More than thirty years would pass before Brown-Jones would rewrite, direct, and produce the play she developed at age 15. “The Lost Son” was performed before a sold-out audience in April 2014 as a fundraiser for Unity Fellowship Church NewArk. Brown-Jones also served as casting director and stage manager for her project. Currently, she is developing “The Lost Son Returns” to be performed in the Metro Atlanta area. Brown-Jones also has completed the script for the play “Alabaster,” and has her first book in a series under editorial review with a publisher. She has four other books nearing completion, as well as drafts of other projects utilizing the business name Moving Up^Word. For Brown-Jones, writing is both therapeutic and cathartic.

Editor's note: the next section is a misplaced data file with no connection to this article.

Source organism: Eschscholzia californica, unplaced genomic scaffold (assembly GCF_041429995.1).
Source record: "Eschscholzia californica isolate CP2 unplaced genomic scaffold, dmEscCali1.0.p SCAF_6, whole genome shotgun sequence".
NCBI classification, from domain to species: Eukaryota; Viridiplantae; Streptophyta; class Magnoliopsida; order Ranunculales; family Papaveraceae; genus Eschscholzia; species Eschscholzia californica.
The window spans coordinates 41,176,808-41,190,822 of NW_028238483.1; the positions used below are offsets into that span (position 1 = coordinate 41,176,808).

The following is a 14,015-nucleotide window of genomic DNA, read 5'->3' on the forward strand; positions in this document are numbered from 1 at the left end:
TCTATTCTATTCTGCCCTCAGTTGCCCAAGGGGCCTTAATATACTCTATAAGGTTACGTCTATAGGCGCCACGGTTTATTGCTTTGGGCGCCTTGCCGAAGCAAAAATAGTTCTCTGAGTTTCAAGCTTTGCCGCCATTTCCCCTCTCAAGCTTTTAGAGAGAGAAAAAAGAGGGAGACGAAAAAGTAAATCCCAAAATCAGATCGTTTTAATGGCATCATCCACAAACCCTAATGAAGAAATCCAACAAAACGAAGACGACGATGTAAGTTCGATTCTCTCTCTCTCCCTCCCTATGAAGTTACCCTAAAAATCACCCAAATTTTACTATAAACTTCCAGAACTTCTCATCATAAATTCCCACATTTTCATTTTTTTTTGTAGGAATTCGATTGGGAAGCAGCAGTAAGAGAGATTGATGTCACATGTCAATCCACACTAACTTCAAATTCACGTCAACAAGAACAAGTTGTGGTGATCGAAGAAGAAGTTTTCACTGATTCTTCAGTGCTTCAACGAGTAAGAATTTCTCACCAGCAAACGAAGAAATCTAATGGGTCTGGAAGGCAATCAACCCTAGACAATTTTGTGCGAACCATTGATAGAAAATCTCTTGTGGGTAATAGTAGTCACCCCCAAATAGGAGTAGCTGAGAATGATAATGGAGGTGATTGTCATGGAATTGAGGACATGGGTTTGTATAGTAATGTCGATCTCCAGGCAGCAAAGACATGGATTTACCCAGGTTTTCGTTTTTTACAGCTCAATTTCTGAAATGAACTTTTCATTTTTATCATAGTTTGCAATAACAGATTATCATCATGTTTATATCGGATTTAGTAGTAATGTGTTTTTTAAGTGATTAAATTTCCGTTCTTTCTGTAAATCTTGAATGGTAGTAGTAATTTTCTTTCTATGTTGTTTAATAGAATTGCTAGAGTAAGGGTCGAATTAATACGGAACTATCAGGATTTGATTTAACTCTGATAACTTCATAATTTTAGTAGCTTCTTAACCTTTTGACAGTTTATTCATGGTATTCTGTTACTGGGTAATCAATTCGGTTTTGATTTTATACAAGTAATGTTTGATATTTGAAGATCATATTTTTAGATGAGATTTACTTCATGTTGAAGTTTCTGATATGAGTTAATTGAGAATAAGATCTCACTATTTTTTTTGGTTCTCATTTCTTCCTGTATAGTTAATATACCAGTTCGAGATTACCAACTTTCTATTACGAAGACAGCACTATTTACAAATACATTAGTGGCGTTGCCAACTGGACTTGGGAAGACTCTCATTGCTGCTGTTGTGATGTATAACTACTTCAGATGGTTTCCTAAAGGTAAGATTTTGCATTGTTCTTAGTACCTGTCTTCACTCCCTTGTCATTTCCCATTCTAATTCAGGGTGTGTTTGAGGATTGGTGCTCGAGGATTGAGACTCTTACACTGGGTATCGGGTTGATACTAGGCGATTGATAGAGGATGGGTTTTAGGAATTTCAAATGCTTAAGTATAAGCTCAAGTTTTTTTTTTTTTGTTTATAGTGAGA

After a turbulent adolescence, the search for love and acceptance became vitally important to Brown-Jones as an adult. She migrated to New Jersey to put some distance between herself and her childhood. Within the African American and Caribbean LGBTQ communities, Brown-Jones created the family for which she always longed. Most of her friendships created in young adulthood have lasted more than twenty years. It is for this reason that the LGBTQ community is so important to her—it is a place of refuge where love and acceptance are freely given. It also serves as a source of pride where there may have been shame or guilt during adolescence.